In my previous post, I wrote about how adults tend to be blase about compulsory traditional schooling, in part because they're not personally going through that experience anymore. But what if things were different?
Suppose that you are 40 years old. Suppose that the government passes a new law, the "Midlife Compulsory Education Act". Everyone who is 40 years old must now attend a special school. You will start at 13th grade and remain there for 12 years, until you graduate 24th grade at the age of 52. You will attend this school nine months per year, five days a week, whether you like it or not. You have no say in the matter. You cannot vote for new politicians who might change the law, because actually you have no voting rights. The government believes that middle-aged people are naturally incompetent and should not be allowed to influence governmental policy.
Who would agree with such a policy? Wouldn't it be a terrible violation of your rights, to be forced to attend school whether you like it or not? I'll grant that kids do have some advantages, like free room and board from their parents. But you know who also gets free room and board? Prisoners. And no one seems to think that prison is a fun place to be.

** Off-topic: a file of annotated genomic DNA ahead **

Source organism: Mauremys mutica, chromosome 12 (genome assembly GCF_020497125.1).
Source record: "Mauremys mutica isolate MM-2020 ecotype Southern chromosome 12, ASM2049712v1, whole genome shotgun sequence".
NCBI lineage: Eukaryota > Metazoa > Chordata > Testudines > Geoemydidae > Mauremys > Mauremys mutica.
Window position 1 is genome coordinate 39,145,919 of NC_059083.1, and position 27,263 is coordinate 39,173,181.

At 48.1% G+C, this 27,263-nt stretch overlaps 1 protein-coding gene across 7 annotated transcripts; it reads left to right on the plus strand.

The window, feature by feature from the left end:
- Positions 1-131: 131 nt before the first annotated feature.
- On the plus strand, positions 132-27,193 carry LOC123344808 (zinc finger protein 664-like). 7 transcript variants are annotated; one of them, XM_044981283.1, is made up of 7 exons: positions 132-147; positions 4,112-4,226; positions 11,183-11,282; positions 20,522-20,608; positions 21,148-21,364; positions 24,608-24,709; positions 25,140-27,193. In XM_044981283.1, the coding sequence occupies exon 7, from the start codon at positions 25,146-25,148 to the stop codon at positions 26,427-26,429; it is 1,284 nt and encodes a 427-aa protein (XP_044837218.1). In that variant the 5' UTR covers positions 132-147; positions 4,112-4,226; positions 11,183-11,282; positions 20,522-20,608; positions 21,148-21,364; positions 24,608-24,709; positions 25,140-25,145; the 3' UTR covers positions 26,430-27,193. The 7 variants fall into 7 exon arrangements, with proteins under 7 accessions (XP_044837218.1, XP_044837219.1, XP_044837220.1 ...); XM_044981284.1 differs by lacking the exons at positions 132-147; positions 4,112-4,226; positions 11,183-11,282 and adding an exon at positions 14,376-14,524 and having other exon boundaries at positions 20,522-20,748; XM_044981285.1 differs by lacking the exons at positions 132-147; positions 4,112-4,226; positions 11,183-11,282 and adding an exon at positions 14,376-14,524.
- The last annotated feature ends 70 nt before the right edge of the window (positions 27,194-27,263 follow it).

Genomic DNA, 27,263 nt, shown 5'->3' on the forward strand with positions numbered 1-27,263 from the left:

Humans, in general, need freedom. They need it whether they're young or old or anything in between. The only rules that can be justified are rules that prevent you from hurting people. But compulsory schooling doesn't make us safer; it just makes us sad.
School should not be compulsory. Innocent children should not be sent to a place which feels like prison. School itself should be something that kids enjoy. If they don't enjoy it, let them vote with their feet! Let them leave the building. Let them go home if they want to. Everyone needs to be free.